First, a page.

Tag Archives: loggers

Loggers Jamboree Folk Tradition

Nationality: American
Primary language: English
Age: 58
Occupation: Insurance salesman
Residence: Mercer Island, WA


As a kid, MD’s grandpa took him to the Loggers’ Jamboree every year. His grandpa had been a logger for a long time, and this was a yearly tradition where local loggers got together to celebrate. There were tons of competitions, all of which MD’s grandpa participated in and usually won at. They had competitions where two men would get on a log with spiked shoes and they tried to roll each other off into the water. MD’s grandpa couldn’t swim, so it was kind of scary for MD to watch. There were also competitions where teams of two men competed to see who could chop down trees the fastest. They had old fashioned saws that had a handle for each man. They also had arm wrestling.


MD’s grandpa took him to the Loggers’ Jamboree every year from when he was 4 to when he was 8. These memories bring him a lot of joy. It made him feel like his grandpa was like Superman because he always won. MD didn’t have much to say on the meaning of the tradition besides that it was a way for loggers to connect.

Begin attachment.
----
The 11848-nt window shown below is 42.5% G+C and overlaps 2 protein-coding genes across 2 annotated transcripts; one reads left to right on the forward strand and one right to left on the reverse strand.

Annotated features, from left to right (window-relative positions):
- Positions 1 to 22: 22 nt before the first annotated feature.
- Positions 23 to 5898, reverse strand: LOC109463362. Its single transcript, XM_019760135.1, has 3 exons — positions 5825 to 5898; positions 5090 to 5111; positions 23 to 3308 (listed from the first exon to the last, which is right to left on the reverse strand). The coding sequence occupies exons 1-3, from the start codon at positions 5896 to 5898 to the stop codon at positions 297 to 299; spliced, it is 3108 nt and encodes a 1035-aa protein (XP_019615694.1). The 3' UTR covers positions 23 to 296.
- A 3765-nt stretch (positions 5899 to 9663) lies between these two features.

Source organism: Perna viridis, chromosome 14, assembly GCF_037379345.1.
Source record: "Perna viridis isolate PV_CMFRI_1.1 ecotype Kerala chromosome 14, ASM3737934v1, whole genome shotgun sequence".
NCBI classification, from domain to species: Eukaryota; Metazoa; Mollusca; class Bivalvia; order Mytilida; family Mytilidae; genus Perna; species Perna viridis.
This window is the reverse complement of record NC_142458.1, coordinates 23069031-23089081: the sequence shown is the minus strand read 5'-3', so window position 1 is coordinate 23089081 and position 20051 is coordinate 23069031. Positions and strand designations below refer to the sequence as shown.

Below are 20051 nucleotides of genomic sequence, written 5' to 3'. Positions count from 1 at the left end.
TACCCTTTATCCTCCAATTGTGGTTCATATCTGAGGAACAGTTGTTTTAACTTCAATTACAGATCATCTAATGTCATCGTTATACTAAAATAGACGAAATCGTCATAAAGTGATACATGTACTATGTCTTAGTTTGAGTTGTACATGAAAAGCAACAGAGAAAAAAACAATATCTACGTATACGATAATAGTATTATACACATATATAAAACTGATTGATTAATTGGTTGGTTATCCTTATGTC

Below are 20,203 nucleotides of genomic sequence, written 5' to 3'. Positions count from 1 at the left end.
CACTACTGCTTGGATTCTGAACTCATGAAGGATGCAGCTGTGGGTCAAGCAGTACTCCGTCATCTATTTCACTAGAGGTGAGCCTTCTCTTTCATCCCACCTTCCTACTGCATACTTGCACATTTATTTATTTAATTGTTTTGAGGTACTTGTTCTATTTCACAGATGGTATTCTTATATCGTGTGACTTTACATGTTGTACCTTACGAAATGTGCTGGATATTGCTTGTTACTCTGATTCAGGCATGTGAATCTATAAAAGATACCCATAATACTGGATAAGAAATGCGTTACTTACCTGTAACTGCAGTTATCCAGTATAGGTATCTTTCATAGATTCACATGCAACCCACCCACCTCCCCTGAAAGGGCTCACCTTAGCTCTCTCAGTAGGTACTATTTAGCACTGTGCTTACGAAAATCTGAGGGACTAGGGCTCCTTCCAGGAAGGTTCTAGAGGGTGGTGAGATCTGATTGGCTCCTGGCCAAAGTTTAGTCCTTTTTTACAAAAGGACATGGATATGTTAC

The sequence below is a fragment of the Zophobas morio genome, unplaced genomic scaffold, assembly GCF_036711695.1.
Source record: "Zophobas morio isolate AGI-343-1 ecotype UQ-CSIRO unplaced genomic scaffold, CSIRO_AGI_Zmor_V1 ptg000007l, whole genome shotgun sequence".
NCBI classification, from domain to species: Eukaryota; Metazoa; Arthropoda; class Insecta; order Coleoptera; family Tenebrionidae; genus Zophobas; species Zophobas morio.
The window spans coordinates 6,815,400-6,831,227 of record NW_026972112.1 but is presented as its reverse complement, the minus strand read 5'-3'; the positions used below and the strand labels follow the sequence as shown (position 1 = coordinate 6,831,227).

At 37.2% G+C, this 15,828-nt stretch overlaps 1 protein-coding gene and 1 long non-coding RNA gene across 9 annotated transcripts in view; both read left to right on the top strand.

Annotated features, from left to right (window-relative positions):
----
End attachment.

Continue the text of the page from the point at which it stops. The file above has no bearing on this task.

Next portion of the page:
Logging is both a niche profession and one that is traditionally associated with masculinity. As such, the Loggers’ Jamboree is a perfect way for this folk group to get together and share what they have in common. These competitions showcase that loggers value strength, persistence, and strategy, which are traits often tied to manhood. To be strong is often to be masculine, especially in folk groups full of traditionally masculine men. Whoever is strongest is the winner, further showcasing the importance of strength and persistence in the logging career. The tree-cutting competition seems to value cooperation and teamwork. After all, a long saw cannot be used by a single man–there must be two. Whichever team cuts the tree fastest is the winner, showcasing that speed and cooperation are equally important in logging. This seems to represent a value of brotherhood amongst loggers–they must be strong together. Since logging is a niche tradition, I would argue that the Loggers’ Jamboree is also a way to celebrate rare skills shared amongst a small folk group. Not everyone understand what it is to be a logger or the skills necessary to do the job, so celebrations of this field help reinforce the job’s value within the folk group. This is similar to the firefighters in Chapter 4 of Folk Groups and Folklore Genres: An Introduction (Oring, McCarl). This event wasn’t just closed to loggers, though–MD was invited, too. It seems that this logging celebration also celebrates the loved ones of loggers, inviting them to share in a niche culture and enjoy its games without its struggles.